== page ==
|Title||Hero of Athens|
Theseus was one of the most famous heroes and founder-king of Athens. He was the son of both the god Poseidon and a mortal man Aegus (his mother laid with both on her wedding night), the dual patronage of which still bestowed godliness unto him. (However, he may only be the son of one of them, most likely Poseidon). Although not his only one, his most famous exploit was killing the Minotaur, son of King Minos of Crete's wife and a sacred bull. Earlier, Theseus' father had sent one of King Minos' sons to his death and in return, the Cretans had defeated the Athenians in war. The Athenians then had to pay tribute; a nine-yearly sacrifice of seven young men and seven young girls to be sent to Crete to be eaten by the Minotaur. Theseus traveled on one of the ships to Crete, and with the help of Ariadne, Minos' daughter, he bested the Labyrinth and defeated the Minotaur. This myth might have referred to a change in Athenian constitution when the historical Minoan Empire came to an end.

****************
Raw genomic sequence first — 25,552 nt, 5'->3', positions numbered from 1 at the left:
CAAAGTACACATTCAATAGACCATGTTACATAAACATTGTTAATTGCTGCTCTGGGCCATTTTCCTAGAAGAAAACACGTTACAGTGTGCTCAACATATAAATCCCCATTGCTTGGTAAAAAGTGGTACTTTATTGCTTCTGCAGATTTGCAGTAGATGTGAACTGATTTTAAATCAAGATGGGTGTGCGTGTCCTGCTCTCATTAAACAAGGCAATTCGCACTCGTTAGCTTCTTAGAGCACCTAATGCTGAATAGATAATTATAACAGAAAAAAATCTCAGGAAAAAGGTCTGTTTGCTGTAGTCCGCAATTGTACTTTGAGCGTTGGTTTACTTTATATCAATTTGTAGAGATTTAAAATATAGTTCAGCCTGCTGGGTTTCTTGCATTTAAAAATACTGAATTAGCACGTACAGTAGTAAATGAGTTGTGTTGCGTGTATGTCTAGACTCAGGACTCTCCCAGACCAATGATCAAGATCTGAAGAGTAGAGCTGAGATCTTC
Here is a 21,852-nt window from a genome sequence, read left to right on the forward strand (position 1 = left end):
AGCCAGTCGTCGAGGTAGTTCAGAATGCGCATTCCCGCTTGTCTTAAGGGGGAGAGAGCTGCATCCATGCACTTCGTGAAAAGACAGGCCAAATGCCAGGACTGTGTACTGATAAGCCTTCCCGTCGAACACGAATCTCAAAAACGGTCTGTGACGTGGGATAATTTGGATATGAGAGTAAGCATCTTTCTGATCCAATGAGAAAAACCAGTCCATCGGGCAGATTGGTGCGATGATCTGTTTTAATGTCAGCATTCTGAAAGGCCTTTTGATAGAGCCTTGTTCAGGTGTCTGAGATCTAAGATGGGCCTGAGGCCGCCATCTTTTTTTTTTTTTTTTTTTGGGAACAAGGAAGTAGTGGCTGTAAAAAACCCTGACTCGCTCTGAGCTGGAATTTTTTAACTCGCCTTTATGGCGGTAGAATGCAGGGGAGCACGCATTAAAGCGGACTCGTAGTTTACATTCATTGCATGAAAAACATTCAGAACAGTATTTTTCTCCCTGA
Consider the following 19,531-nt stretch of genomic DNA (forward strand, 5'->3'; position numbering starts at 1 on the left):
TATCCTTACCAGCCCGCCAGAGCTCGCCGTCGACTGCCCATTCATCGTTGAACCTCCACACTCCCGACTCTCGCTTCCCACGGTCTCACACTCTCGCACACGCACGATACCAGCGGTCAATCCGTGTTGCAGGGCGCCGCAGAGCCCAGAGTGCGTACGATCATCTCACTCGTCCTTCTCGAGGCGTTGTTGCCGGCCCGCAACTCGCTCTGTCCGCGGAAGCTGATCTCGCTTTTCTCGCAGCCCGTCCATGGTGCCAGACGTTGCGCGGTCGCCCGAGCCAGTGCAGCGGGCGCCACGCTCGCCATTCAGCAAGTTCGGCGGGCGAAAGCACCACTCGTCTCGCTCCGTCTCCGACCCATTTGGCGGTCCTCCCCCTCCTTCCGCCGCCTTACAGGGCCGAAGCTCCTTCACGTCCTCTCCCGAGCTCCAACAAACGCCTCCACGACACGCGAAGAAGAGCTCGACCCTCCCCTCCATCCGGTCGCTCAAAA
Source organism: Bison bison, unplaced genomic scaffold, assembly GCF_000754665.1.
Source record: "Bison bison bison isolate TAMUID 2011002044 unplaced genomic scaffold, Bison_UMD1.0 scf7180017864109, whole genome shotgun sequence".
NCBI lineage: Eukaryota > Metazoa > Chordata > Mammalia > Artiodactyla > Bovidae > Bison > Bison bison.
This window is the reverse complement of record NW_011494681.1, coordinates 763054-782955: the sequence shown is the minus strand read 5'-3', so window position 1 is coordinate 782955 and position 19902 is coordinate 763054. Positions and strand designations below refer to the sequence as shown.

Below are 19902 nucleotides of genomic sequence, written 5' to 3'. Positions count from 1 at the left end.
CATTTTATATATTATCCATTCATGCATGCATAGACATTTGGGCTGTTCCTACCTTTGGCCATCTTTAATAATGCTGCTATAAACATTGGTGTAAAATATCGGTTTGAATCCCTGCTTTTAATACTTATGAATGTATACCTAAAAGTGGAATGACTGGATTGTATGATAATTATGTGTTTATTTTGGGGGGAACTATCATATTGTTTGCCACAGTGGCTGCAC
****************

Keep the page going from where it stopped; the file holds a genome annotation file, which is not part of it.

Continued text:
Theseus had a bad history with women. After helping Ariadne escape with him to Athens, he abandoned her en route on the island of Naxos. As he was the son of Poseidon, and his best friend Peirithous was the son of Zeus, they decided that each should marry daughters of Zeus. Theseus decided on Helen (of Troy, but currently Helen of Sparta and only a child) and Peirithous on Persephone. They managed to kidnap Helen, but lost her to the Spartans while trapped in the Underworld by Hades for attempting to kidnap Persephone. Heracles eventually saved Theseus, but had to leave Peirithous. Later, while visiting the Amazons, Theseus claimed their queen, Hippolyta, to be his wife. This sparked a war between Athens and the Amazons. They did marry and have children though, but Theseus then remarried again, only to have his second wife, Phaedra, fall in love with his son from his marriage with Hippolyta.